Writer’s Desk: Say It Clean

In his landmark work From Dawn to Decadence, historian Jacques Barzun has this to say about how the readability of written English can be under threat:

…the resulting obstacles to good prose were: a vocabulary full of technical terms and their jargon imitations, an excess of voguish metaphors, and the preference for long abstract words denoting general ideas, in place of short concrete ones pointing to acts and objects.

When it doubt, say it plain. Simplicity above all.

(h/t: Tablet)

Reader’s Corner: Jacques Barzun (1907-2012)

Last week, the academic and writer Jacques Barzun passed away at the age of 104. Born in France, he came to the United States in between the world wars and found a perch at Columbia University in New York, from where he was able to survey and critique his adopted country with the dispassionate eye that so few of the native-born ever manage.

His most popular work, From Dawn to Decadence, an imposing-looking but compulsively readable work, was nothing less than a review of the past 500 years of Western civilization. He published that when he was a mere 92 years old.

Although Barzun’s sometimes baleful beliefs about the decline in Western culture were echoed by some conservatives, he didn’t have much truck with the right-wing suspicion of a non-specialized and nonutilitarian education. From the New York Times obituary:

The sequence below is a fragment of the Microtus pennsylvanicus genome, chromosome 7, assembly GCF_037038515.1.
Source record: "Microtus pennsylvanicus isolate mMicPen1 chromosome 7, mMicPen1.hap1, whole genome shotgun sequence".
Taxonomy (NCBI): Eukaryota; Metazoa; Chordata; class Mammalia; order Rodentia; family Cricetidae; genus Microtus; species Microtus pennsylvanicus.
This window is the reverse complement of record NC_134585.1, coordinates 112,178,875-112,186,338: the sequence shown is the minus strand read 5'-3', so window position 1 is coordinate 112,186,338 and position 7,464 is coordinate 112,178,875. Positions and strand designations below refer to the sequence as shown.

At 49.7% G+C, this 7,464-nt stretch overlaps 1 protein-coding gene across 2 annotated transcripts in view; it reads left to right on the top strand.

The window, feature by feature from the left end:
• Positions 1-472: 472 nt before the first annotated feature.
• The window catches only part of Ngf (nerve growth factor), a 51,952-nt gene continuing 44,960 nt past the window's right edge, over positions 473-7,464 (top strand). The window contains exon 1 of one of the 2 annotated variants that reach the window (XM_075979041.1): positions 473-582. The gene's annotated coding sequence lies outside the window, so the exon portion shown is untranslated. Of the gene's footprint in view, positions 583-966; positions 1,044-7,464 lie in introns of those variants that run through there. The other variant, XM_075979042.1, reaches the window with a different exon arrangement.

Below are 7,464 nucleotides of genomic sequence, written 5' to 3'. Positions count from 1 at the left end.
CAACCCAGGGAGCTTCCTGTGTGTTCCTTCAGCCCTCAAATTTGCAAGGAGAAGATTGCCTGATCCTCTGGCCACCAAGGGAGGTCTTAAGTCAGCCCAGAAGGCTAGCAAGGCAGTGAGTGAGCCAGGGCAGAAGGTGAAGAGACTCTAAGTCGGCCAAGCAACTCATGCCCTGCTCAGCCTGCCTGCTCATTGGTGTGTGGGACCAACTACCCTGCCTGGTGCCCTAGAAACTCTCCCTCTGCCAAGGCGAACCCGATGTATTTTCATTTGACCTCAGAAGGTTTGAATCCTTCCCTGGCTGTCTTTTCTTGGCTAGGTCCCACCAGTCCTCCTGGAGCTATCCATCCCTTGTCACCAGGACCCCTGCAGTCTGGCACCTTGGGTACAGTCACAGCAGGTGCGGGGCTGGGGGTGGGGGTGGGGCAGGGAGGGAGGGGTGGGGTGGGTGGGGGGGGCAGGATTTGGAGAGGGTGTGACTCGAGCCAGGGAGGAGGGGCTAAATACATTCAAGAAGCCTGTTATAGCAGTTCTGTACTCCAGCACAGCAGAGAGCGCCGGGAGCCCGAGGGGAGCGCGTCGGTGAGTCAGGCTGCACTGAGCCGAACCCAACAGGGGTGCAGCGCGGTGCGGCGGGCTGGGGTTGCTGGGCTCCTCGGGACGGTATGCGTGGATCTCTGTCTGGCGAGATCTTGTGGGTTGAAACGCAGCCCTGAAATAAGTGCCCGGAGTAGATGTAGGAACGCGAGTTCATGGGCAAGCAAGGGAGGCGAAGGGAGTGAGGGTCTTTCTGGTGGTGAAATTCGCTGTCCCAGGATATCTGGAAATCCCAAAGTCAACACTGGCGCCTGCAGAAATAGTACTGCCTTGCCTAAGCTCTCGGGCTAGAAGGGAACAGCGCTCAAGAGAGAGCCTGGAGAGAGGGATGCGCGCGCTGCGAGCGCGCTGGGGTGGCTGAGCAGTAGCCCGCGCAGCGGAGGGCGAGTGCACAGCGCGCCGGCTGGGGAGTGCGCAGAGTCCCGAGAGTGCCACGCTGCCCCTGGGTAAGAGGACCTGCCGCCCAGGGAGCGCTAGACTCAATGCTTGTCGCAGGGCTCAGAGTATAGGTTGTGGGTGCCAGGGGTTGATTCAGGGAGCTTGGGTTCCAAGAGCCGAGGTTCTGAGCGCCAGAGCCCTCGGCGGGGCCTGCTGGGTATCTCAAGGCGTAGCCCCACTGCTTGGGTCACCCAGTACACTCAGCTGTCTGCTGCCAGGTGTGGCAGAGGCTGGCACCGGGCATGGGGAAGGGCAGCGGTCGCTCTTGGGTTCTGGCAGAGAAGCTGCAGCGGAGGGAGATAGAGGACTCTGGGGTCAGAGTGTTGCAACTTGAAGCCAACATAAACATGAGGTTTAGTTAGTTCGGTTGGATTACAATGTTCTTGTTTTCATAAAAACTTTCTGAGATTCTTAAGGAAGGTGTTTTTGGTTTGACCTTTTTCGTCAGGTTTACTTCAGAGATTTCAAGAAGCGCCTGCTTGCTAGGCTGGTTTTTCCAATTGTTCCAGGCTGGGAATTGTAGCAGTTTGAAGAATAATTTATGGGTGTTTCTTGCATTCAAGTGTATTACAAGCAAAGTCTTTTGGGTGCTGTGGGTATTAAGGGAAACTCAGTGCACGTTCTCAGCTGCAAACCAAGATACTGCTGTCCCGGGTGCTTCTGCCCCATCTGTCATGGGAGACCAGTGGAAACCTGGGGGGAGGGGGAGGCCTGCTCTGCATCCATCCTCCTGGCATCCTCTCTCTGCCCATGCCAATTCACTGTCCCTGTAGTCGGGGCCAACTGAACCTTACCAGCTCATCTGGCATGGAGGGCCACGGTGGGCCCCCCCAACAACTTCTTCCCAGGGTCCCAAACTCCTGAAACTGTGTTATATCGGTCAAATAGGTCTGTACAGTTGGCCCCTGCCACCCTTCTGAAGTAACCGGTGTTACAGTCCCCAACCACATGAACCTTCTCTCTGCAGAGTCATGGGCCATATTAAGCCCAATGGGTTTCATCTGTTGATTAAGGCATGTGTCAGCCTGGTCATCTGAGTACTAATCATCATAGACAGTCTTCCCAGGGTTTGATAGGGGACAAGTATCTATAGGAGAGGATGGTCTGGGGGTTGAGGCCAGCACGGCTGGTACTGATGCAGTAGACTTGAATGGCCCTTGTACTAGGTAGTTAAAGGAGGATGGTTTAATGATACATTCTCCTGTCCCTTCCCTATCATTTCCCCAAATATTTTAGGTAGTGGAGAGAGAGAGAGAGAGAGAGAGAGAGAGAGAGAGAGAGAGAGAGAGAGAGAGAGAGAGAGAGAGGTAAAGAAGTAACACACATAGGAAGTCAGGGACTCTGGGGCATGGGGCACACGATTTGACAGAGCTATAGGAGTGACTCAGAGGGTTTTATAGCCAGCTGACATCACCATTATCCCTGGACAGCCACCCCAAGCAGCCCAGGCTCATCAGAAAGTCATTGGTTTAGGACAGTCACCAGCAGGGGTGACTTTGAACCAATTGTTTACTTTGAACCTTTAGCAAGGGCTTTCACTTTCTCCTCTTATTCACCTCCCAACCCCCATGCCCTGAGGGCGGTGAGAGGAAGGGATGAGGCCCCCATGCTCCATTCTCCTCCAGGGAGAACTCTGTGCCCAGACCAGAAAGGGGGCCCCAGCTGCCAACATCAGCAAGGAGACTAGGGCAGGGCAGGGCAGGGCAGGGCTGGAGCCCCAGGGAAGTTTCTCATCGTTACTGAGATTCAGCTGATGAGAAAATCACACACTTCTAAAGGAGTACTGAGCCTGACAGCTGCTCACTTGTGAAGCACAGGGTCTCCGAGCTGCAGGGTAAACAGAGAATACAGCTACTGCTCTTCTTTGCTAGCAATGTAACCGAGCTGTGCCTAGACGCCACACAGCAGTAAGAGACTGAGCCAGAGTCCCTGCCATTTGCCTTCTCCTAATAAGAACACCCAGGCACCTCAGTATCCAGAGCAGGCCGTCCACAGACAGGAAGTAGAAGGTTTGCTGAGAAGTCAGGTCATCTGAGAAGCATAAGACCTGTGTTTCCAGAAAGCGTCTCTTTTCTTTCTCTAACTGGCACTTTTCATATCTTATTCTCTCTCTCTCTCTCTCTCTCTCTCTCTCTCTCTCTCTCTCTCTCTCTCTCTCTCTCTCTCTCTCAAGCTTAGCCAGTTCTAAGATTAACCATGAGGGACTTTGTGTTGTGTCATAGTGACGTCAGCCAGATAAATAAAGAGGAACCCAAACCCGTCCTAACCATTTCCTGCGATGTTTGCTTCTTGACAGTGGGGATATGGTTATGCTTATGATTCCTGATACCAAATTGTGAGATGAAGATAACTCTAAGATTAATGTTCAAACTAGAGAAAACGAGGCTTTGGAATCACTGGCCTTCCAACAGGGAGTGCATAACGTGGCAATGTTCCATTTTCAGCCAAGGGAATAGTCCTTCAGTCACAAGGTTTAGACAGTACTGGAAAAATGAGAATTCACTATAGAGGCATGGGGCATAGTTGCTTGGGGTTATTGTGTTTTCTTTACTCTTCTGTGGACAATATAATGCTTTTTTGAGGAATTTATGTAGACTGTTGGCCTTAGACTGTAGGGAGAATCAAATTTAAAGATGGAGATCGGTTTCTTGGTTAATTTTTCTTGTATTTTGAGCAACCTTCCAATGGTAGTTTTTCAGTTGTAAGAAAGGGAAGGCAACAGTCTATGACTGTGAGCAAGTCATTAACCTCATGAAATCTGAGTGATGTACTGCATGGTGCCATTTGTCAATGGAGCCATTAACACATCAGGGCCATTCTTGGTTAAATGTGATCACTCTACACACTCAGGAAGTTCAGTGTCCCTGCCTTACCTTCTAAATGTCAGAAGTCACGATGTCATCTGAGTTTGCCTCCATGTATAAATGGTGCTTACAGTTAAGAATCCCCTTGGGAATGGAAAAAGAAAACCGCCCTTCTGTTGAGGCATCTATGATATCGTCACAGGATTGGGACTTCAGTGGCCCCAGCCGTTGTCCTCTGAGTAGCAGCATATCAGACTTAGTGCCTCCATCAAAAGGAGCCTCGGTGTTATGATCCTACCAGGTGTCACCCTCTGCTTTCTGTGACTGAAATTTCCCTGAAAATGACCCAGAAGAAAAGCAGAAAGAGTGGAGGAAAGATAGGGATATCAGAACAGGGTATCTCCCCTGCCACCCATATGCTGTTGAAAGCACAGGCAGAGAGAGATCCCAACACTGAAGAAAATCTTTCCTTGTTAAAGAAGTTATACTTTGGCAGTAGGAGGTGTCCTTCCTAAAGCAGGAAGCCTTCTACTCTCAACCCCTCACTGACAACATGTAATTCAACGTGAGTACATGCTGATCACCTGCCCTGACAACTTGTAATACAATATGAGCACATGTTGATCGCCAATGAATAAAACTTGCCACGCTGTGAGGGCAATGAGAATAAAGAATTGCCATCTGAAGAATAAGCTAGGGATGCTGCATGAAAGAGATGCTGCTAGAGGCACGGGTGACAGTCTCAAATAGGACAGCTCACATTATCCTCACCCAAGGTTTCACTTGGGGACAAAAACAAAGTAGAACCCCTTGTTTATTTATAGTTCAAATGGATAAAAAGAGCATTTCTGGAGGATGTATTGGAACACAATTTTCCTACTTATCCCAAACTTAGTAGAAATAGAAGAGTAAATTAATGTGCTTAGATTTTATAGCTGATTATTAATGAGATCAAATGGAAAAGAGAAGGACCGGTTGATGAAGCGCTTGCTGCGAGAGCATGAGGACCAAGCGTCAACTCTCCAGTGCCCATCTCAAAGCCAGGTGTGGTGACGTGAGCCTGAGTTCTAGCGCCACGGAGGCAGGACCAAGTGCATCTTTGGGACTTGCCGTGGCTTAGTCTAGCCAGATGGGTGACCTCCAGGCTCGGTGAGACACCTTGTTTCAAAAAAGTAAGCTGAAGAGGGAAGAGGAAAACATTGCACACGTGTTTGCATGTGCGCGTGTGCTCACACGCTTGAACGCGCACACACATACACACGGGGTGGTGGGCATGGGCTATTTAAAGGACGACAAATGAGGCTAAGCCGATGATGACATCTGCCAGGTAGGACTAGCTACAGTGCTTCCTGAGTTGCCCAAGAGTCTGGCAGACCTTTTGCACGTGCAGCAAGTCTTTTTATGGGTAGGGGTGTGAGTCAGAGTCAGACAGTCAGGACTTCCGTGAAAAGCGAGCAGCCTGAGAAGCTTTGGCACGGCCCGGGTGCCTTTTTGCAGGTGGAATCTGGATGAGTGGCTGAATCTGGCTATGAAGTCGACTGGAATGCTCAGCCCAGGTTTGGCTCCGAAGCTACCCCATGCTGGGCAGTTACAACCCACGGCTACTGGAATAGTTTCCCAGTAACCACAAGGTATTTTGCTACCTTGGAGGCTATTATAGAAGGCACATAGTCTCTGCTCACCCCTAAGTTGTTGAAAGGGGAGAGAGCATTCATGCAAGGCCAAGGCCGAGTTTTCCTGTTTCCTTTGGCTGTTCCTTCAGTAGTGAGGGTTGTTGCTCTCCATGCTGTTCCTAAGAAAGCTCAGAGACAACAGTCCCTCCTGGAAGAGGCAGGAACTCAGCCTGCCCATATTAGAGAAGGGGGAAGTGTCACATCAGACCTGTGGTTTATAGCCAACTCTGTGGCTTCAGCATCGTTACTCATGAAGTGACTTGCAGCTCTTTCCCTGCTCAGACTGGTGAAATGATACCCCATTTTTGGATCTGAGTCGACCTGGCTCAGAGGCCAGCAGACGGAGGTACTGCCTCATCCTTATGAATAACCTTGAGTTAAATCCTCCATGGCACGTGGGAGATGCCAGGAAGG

Mr. Barzun may have been most influential in his arguing for a form of Romantic liberalism in American education. He believed that the mission of the university should have nothing to do with professional training or political advocacy. The university, he wrote, should not be a “public utility”; rather it should be a “city of the mind” devoted to the intellectual currents of Western civilization.

That being said, Barzun also had little patience for the politicking and insulated views of his fellow academics. In his 1959 book The House of Intellect, he opined that:

 The intellectuals’ chief cause of anguish are one another’s works.

One of the better appraisals of Barzun’s life and work—whose reputation suffered in intellectual circles as it was written for a popular, if still learned, audience, instead of fellow intellectuals—as well as our dangerous lack of broad-interest intellectuals, comes from Joseph Epstein:

[Barzun’s death] is a reminder that a great model of the life of the mind has departed the planet. Not many such models left, if any.